IRS as of January 1999greenspun.com : LUSENET : TimeBomb 2000 (Y2000) : One Thread
Copied and Pasted from:
Major Management Challenges and Program Risks: Department of Treasury OCG-99-14
The Need to Confront the Challenges Presented by the Year 2000 Computer Problem
IRS, like other Treasury offices and bureaus, is highly dependent on information technology to carry out its mission. Most of Treasurys information systems were not designed to read dates beyond December 31, 1999. As a result, IRS and the other Treasury offices and bureaus are in the midst of a massive effort to make their information systems Year 2000 compliant to avoid significant disruptions to their operations. IRS accounts for the bulk of Treasurys Year 2000 undertaking. Of the estimated $1.9 billion earmarked for Treasurys Year 2000 program, $1.4 billion has been designated for IRS. These cost estimates include work needed for IRS mission-critical information systems, telecommunications networks, and buildings. IRS program also represents one of the largest civilian Year 2000 efforts. At the outset, IRS faced significant challenges in making its systems Year 2000 compliant. In addition to the size of its effort, IRS lacked a comprehensive inventory of information system assets, particularly of its information systems infrastructure (i.e., systems software, hardware, and telecommunications networks), and IRS CIO did not control all mission-critical assets. In a June 1998 report, we said that IRS had made more progress in fixing its applications than its infrastructure. Also, we said that two major Year 2000 system replacement efforts were experiencing schedule slippages. In addition, we identified two risk areas for IRS Year 2000 effortthat is, the absence of an integrated master schedule showing the interdependencies among the many Year 2000 efforts and a limited approach to contingency planning. IRS has begun taking action to address our concerns about a master schedule. We made no recommendations on that risk area in our June 1998 report. Concerning the second risk area, we recommended that the Commissioner take steps to broaden the contingency planning effort to help ensure that IRS had adequately assessed the vulnerabilities of its core business processes to potential Year 2000 system failures. Specifically, we recommended that the Commissioner (1) solicit input from the business functional areas to identify core business processes and identify those processes that must continue in the event of a Year 2000 failure, (2) map IRS mission-critical systems to those core business processes, (3) determine the impact of information system failures on each core business process, (4) assess existing contingency plans for their applicability to potential Year 2000 failures, and (5) develop and test contingency plans for core business processes if existing plans are not appropriate. Since we issued our report, IRS has been taking actions to address our recommendations. IRS had originally planned to have its first set of contingency plans by December 15, 1998; however, according to its officials, IRS did not meet that milestone. We plan to continue monitoring IRS progress in developing contingency plans. If IRS is unable to make its mission-critical systems Year 2000 compliant, IRS could be rendered unable to properly and timely process tax returns, issue refunds, correctly calculate interest and penalties, effectively collect taxes, or prepare accurate financial statements and other financial reports.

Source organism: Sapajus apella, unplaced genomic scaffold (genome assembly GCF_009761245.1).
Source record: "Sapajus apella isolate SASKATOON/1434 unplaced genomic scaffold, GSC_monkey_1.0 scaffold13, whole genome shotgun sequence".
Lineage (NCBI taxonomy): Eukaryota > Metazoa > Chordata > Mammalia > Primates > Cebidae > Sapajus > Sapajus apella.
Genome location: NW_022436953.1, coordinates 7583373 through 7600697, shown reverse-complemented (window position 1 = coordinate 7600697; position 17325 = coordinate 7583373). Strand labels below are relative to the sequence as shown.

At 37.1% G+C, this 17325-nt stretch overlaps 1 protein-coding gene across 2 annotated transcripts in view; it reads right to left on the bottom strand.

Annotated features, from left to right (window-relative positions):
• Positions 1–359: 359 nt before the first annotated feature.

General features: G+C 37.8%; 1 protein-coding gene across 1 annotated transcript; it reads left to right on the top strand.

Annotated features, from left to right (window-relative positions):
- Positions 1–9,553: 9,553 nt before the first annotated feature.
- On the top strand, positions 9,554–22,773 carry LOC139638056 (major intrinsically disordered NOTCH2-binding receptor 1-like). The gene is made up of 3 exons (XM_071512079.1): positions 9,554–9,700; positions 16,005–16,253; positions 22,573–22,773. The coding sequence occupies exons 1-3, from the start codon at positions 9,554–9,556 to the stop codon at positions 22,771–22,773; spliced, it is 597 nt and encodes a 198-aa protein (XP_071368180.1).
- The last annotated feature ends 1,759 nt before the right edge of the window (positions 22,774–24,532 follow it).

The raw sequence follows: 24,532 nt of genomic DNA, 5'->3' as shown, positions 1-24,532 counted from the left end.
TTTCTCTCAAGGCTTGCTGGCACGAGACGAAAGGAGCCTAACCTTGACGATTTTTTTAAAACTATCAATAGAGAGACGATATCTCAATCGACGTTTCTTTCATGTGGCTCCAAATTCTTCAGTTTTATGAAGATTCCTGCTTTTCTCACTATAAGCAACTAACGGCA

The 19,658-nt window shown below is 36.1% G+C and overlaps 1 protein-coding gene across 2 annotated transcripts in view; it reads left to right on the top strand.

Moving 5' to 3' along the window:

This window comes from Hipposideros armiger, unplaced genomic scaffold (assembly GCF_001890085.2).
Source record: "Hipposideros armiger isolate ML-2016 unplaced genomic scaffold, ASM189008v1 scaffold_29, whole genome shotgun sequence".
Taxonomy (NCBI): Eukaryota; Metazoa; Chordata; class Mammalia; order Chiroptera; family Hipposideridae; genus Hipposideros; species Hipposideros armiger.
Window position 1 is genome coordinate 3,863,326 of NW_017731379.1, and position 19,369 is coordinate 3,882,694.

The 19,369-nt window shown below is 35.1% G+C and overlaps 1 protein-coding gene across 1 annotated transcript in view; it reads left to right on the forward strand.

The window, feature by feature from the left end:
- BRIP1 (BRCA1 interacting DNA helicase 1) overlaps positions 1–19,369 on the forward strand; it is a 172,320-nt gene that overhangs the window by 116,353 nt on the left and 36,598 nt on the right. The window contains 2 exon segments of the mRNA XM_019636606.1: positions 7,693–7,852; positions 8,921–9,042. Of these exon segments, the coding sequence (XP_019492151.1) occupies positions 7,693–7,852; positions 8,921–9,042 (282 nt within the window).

-- James Chancellor, PE. (firstname.lastname@example.org), February 10, 1999
-- b (email@example.com), February 10, 1999.
The IRS Commissionor claimed in Nov 1998 that they would be fully compliant by Jan 31, 1999.
So they must be completely finished by now (Feb 10, 1999.) Or he's a liar.
What, me worry?
-- Robert A. Cook, PE (Kennesaw, GA) (firstname.lastname@example.org), February 10, 1999.
Here's the link for the article about the IRS being compliant by January 1999...
-- Kevin (email@example.com), February 10, 1999.
"It's official. The IRS has begun receiving their order of over 150,000 copies of Millennium Bug Toolkit."
This announcement is found at the Millennium Bug Toolkit site at:
-- Bonnie Camp (firstname.lastname@example.org), February 10, 1999.
Sorry, the link is at
go to the "high risk" documents
-- James Chancellor (email@example.com), February 10, 1999.
>The IRS Commissionor claimed in Nov 1998 that they would be fully compliant by Jan 31, 1999.
May we have a reference for that November claim?
In the October 23, 1998 Reuters article Rossotti is quoted as claiming, "all key [IRS] systems will be Y2K compliant by January 1999". (Note weasel-word "key" but also "by January", i.e., January 1.)
-- No Spam Please (firstname.lastname@example.org), February 11, 1999.
That is in the html above. (It was Oct, not Nov, though.)
-- Robert A. Cook, PE (Kennesaw, GA) (email@example.com), February 11, 1999.